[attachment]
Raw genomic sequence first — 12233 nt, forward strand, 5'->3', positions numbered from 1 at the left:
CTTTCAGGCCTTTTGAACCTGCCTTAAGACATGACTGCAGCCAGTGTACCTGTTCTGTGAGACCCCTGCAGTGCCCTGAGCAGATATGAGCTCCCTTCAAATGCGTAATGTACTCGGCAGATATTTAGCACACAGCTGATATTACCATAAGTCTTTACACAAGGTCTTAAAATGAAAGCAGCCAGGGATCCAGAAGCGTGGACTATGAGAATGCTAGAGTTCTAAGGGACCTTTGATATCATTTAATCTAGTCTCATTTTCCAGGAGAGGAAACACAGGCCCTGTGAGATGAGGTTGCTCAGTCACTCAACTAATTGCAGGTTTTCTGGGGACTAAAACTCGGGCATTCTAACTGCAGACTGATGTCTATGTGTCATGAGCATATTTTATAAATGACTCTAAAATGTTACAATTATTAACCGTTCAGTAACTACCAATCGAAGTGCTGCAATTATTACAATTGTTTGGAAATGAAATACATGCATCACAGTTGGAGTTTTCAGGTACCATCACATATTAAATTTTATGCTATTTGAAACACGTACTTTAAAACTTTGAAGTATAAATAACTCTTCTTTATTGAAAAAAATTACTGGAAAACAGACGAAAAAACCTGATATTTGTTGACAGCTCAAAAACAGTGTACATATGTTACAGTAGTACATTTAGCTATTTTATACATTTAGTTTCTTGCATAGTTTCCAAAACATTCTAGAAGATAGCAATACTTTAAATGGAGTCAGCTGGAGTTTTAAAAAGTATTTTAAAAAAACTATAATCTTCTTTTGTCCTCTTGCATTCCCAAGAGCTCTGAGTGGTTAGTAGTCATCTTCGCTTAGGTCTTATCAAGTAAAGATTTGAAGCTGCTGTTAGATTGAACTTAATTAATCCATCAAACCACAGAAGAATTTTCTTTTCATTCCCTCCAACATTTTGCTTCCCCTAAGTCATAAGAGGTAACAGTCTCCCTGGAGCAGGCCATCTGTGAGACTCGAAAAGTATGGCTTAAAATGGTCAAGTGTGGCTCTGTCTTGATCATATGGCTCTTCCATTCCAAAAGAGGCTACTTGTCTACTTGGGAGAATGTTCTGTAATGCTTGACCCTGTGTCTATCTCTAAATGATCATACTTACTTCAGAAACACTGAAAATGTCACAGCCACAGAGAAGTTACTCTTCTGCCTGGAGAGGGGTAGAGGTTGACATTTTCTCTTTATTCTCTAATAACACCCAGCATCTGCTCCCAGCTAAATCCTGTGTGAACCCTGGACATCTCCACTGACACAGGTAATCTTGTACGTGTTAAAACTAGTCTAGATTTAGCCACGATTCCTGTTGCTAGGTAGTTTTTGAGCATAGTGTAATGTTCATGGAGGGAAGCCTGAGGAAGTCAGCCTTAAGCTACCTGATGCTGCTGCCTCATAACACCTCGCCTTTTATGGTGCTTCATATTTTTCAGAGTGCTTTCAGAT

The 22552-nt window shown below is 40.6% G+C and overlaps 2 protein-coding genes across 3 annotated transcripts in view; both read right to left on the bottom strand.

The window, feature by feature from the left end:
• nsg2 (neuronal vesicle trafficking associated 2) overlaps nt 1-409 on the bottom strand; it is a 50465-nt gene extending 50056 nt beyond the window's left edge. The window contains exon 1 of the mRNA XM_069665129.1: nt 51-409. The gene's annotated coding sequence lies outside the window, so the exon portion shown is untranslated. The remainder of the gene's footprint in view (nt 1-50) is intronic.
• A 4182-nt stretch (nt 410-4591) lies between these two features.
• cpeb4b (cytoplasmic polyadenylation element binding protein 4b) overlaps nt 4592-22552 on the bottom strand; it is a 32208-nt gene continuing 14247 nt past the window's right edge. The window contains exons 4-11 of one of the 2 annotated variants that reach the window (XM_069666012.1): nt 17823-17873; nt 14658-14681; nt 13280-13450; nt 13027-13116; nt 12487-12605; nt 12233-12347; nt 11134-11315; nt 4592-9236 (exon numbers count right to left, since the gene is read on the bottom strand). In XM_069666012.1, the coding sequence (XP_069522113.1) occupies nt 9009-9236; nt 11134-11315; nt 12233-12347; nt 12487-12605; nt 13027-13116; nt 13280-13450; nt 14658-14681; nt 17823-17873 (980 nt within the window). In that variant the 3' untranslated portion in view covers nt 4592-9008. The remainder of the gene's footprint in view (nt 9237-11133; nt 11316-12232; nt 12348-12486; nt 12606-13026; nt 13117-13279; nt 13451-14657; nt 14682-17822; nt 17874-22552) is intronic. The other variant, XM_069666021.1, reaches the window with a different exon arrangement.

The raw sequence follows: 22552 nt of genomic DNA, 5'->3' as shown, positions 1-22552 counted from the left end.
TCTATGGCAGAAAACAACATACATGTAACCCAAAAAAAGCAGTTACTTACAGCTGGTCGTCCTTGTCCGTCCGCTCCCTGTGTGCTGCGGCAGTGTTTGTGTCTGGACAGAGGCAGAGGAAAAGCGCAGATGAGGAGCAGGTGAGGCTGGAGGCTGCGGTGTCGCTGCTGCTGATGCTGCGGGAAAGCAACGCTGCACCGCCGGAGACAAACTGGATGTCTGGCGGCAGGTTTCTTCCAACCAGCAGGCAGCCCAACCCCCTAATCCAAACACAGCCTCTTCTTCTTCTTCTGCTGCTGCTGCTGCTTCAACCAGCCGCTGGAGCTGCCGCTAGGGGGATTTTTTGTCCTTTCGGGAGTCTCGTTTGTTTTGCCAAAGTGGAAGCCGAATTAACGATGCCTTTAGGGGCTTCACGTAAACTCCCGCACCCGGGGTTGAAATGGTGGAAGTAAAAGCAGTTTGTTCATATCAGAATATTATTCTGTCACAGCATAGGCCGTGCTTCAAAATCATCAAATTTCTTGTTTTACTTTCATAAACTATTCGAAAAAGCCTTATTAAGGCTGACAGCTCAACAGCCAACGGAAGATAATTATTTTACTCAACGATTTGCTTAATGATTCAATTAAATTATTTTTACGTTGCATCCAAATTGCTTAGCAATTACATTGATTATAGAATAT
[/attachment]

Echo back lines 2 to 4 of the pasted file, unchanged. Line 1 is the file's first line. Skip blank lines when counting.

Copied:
CTTTCAGGCCTTTTGAACCTGCCTTAAGACATGACTGCAGCCAGTGTACCTGTTCTGTGAGACCCCTGCAGTGCCCTGAGCAGATATGAGCTCCCTTCAAATGCGTAATGTACTCGGCAGATATTTAGCACACAGCTGATATTACCATAAGTCTTTACACAAGGTCTTAAAATGAAAGCAGCCAGGGATCCAGAAGCGTGGACTATGAGAATGCTAGAGTTCTAAGGGACCTTTGATATCATTTAATCTAGTCTCATTTTCCAGGAGAGGAAACACAGGCCCTGTGAGATGAGGTTGCTCAGTCACTCAACTAATTGCAGGTTTTCTGGGGACTAAAACTCGGGCATTCTAACTGCAGACTGATGTCTATGTGTCATGAGCATATTTTATAAATGACTCTAAAATGTTACAATTATTAACCGTTCAGTAACTACCAATCGAAGTGCTGCAATTATTACAATTGTTTGGAAATGAAATACATGCATCACAGTTGGAGTTTTCAGGTACCATCACATATTAAATTTTATGCTATTTGAAACACGTACTTTAAAACTTTGAAGTATAAATAACTCTTCTTTATTGAAAAAAATTACTGGAAAACAGACGAAAAAACCTGATATTTGTTGACAGCTCAAAAACAGTGTACATATGTTACAGTAGTACATTTAGCTATTTTATACATTTAGTTTCTTGCATAGTTTCCAAAACATTCTAGAAGATAGCAATACTTTAAATGGAGTCAGCTGGAGTTTTAAAAAGTATTTTAAAAAAACTATAATCTTCTTTTGTCCTCTTGCATTCCCAAGAGCTCTGAGTGGTTAGTAGTCATCTTCGCTTAGGTCTTATCAAGTAAAGATTTGAAGCTGCTGTTAGATTGAACTTAATTAATCCATCAAACCACAGAAGAATTTTCTTTTCATTCCCTCCAACATTTTGCTTCCCCTAAGTCATAAGAGGTAACAGTCTCCCTGGAGCAGGCCATCTGTGAGACTCGAAAAGTATGGCTTAAAATGGTCAAGTGTGGCTCTGTCTTGATCATATGGCTCTTCCATTCCAAAAGAGGCTACTTGTCTACTTGGGAGAATGTTCTGTAATGCTTGACCCTGTGTCTATCTCTAAATGATCATACTTACTTCAGAAACACTGAAAATGTCACAGCCACAGAGAAGTTACTCTTCTGCCTGGAGAGGGGTAGAGGTTGACATTTTCTCTTTATTCTCTAATAACACCCAGCATCTGCTCCCAGCTAAATCCTGTGTGAACCCTGGACATCTCCACTGACACAGGTAATCTTGTACGTGTTAAAACTAGTCTAGATTTAGCCACGATTCCTGTTGCTAGGTAGTTTTTGAGCATAGTGTAATGTTCATGGAGGGAAGCCTGAGGAAGTCAGCCTTAAGCTACCTGATGCTGCTGCCTCATAACACCTCGCCTTTTATGGTGCTTCATATTTTTCAGAGTGCTTTCAGAT

The 22552-nt window shown below is 40.6% G+C and overlaps 2 protein-coding genes across 3 annotated transcripts in view; both read right to left on the bottom strand.

The window, feature by feature from the left end: